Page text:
Back from hiatus! Apologies again for my few days absence last week. Things at my job have been absolutely crazy, and I’m completely void of energy by the time that I get home. It’s such a vicious cycle! When work drains me it robs me of the ability to exercise, plan ahead, and organize myself. Which only makes me more tired. I’ve been making it to yoga 3-4 times a week which has helped during the day but not assisted in my tired state each evening. Yesterday I finally peeled myself off the couch around 8:00 pm to take Riley on a much needed walk. Afterwards I had such a clear head and though I still felt tired but much more refreshed.
What is it about work sometimes that can be so exhausting? I truly love what I do. To give you a little background I work with college students in an advising or counseling nature. I get true satisfaction in seeing them develop as critical thinkers and engaged individuals. I thrive off assisting them to develop as whole people, helping them take responsibility for their education and allowing them to see that their actions have direct outcomes in their lives. However, it can be exhausting to be that emotionally supportive, empathetic, and diligent.
So the big question remains, how do I continue to do what I love without facing the inevitable burn out?
So here are my tips to stop, de-stress and stay positive at work. Or more plainly put: How to Manage Stress
1. Take breaks. Step outside, call your mom or a friend, write an email to someone you care about. Stop and take a break. The fountain above is about 5 blocks from my office and is the perfect location to take a quick walk to in order to destress. This is one of my favorite squares in savannah. Downtown and close to work but far enough east that it’s a little forgotten about. A great place to stop, breathe in and enjoy the sound of a fountain. I know not everyone works in downtown savannah like I do, and I get it. My last job was in an industrial park next to the highway. But I still found that a walk outside the building, or even once through the halls on a cold day, helped me refresh.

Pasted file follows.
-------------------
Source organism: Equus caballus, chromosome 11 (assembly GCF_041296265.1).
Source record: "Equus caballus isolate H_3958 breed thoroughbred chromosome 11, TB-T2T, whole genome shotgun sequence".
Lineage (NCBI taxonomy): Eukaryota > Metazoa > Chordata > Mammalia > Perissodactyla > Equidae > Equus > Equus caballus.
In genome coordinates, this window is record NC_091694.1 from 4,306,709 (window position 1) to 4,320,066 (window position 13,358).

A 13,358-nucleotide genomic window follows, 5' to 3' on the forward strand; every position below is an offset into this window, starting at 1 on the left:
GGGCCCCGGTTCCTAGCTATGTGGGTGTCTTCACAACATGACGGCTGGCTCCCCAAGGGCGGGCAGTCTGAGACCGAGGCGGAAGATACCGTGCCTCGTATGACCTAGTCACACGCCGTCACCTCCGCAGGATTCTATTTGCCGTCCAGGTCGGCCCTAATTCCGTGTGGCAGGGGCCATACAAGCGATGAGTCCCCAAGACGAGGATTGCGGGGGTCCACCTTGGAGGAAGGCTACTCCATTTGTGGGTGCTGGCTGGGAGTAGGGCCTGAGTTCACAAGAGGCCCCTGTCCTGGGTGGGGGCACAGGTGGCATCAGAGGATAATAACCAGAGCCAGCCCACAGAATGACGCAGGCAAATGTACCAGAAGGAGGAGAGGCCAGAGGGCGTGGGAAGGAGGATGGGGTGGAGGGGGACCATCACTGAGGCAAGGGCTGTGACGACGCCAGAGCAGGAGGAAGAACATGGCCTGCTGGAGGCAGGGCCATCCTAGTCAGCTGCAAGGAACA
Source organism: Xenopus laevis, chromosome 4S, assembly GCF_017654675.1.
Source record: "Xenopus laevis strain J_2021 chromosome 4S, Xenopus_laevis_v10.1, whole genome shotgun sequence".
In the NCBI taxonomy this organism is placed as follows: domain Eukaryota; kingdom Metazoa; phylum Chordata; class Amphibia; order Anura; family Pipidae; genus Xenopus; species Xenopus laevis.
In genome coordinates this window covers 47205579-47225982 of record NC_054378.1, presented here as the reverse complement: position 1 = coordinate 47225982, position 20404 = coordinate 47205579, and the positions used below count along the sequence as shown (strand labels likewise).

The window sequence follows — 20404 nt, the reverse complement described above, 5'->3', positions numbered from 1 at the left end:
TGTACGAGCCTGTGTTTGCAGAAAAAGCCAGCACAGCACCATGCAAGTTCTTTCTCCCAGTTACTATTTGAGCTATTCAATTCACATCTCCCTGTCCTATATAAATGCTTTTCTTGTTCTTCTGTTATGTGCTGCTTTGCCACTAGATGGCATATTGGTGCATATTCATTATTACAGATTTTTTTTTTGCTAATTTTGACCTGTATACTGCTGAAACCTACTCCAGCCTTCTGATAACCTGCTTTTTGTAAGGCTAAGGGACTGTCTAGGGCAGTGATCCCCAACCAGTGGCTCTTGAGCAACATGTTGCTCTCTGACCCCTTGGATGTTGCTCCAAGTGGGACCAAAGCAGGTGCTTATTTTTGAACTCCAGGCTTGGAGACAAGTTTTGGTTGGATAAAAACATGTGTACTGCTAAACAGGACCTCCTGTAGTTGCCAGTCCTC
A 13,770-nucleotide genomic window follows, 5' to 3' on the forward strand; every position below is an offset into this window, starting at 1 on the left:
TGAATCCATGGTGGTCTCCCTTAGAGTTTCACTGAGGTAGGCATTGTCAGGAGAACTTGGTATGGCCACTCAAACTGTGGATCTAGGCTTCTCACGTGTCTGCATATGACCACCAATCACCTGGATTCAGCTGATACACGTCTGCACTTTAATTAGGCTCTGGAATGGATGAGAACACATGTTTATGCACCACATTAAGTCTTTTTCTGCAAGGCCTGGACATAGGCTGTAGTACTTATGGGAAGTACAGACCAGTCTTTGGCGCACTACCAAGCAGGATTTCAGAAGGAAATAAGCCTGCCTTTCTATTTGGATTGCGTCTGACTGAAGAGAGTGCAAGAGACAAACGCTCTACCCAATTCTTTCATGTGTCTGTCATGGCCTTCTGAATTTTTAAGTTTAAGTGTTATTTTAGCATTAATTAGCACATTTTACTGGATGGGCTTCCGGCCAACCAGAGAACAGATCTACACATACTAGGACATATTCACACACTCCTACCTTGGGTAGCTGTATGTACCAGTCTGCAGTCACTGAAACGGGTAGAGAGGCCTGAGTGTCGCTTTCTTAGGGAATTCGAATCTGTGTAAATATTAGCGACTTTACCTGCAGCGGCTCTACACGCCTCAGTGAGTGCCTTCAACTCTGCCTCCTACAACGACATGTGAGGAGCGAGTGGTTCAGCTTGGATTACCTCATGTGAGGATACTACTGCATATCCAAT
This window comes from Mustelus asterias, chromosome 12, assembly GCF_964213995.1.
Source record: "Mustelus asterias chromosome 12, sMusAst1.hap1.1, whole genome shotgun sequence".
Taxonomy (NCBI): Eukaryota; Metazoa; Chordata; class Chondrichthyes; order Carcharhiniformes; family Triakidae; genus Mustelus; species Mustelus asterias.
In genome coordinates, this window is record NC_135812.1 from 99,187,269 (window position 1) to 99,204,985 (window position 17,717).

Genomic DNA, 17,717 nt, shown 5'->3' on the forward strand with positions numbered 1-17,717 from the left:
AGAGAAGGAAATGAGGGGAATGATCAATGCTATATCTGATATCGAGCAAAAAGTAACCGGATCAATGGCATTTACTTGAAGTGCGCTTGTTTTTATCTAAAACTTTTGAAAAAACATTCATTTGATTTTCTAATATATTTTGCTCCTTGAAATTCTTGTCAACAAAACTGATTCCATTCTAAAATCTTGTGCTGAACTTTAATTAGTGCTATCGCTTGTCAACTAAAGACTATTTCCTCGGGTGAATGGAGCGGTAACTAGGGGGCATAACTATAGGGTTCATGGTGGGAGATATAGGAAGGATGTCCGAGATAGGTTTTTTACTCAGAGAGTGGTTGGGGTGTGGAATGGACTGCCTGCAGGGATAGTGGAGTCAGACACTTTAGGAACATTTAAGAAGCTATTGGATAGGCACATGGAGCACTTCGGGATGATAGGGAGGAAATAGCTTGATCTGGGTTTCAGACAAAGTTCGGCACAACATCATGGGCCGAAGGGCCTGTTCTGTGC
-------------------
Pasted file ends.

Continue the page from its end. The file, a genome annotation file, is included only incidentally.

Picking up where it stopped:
2. Find your rhythm at work. I personally get overwhelmed if I try to start a task when I have 15 important emails waiting that I know need to be finished (15 unimportant emails can be put off until a later time). So I triage. I’ve learned what my strengths are (very hard to answer voicemails before coffee. answer emails while consuming coffee in the AM). I’ve learned my best times to work. I’ve learned when I need to put headphones in to focus and drown out the office chit chat. And I’ve learned when the best times to collaborate with a coworker are. Pay attention not only to your rhythm, but the rhythm of those you work with and rely on. If your boss can’t handle being interrupted with small questions throughout the day be sure to write any question down and then arrange a time to talk about those issues together. Or maybe she doesn’t have time for a big meeting but she is ok with you popping your head in from time to time. Study your coworkers and learn to work with them – it will save you time and frustration in the long run!
3. Take time each day to meditate. Until I started going to yoga frequently, I really hadn’t given meditation a thought. One of my instructors mentions meditation frequently, and often will set aside time in class for practice. One of the most important things she has ever said to me was that you really can’t ‘try’ to meditate and fail. The simple act of trying to meditate – setting aside 5 or 10 (or even more) precious minutes to clear your mind, close your eyes, focus on your breath – that is meditating. You are already doing the work, even if some days you feel complete distracted while you are doing it.
4. Plan ahead with food. I don’t know about you, but when I’m tired or frustrated or overwhelmed at work often times the first thing I look to is the vending machine or the Starbucks just around the corner. To fight those urges I try to plan my meals for work ahead of time and I always try to keep something in the office for unexpected cravings.
5. Find what makes you happy. Yes we all have to do things we don’t want to do. Yes as adults we need to learn how to cope with that stress and manage professionally. But at the end of the day if your stress is starting to impact the way you feel and act as an overall person you need to ask yourself – what is the cost? Maybe it is time to reevaluate things and consider a change. And change does not come easy. It will take time and work so don’t even fear rushing into something new too quickly.
How do you manage stress?